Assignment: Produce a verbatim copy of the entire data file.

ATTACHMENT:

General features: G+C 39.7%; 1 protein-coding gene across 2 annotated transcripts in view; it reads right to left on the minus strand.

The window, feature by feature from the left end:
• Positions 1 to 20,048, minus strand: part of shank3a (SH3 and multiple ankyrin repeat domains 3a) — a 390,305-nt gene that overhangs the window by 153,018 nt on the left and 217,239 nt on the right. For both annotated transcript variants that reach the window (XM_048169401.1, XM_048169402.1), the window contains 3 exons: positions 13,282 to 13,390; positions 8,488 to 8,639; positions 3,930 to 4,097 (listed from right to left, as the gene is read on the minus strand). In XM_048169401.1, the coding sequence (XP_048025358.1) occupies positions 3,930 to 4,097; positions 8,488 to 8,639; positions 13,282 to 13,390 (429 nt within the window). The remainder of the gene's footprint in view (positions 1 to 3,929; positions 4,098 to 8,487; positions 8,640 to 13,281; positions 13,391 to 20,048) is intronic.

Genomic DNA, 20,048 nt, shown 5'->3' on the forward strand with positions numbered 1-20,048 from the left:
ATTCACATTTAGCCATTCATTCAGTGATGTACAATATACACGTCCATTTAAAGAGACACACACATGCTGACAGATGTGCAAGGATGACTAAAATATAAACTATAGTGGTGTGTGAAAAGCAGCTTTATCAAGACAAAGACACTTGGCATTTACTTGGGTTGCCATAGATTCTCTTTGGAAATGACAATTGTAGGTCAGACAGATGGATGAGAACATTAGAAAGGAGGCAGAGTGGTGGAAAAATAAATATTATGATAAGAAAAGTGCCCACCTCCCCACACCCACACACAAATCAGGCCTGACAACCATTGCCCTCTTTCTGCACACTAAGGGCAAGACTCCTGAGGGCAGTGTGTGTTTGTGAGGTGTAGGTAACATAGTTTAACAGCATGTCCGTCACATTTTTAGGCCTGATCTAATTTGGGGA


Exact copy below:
General features: G+C 39.7%; 1 protein-coding gene across 2 annotated transcripts in view; it reads right to left on the minus strand.

The window, feature by feature from the left end:
• Positions 1 to 20,048, minus strand: part of shank3a (SH3 and multiple ankyrin repeat domains 3a) — a 390,305-nt gene that overhangs the window by 153,018 nt on the left and 217,239 nt on the right. For both annotated transcript variants that reach the window (XM_048169401.1, XM_048169402.1), the window contains 3 exons: positions 13,282 to 13,390; positions 8,488 to 8,639; positions 3,930 to 4,097 (listed from right to left, as the gene is read on the minus strand). In XM_048169401.1, the coding sequence (XP_048025358.1) occupies positions 3,930 to 4,097; positions 8,488 to 8,639; positions 13,282 to 13,390 (429 nt within the window). The remainder of the gene's footprint in view (positions 1 to 3,929; positions 4,098 to 8,487; positions 8,640 to 13,281; positions 13,391 to 20,048) is intronic.

Genomic DNA, 20,048 nt, shown 5'->3' on the forward strand with positions numbered 1-20,048 from the left:
ATTCACATTTAGCCATTCATTCAGTGATGTACAATATACACGTCCATTTAAAGAGACACACACATGCTGACAGATGTGCAAGGATGACTAAAATATAAACTATAGTGGTGTGTGAAAAGCAGCTTTATCAAGACAAAGACACTTGGCATTTACTTGGGTTGCCATAGATTCTCTTTGGAAATGACAATTGTAGGTCAGACAGATGGATGAGAACATTAGAAAGGAGGCAGAGTGGTGGAAAAATAAATATTATGATAAGAAAAGTGCCCACCTCCCCACACCCACACACAAATCAGGCCTGACAACCATTGCCCTCTTTCTGCACACTAAGGGCAAGACTCCTGAGGGCAGTGTGTGTTTGTGAGGTGTAGGTAACATAGTTTAACAGCATGTCCGTCACATTTTTAGGCCTGATCTAATTTGGGGA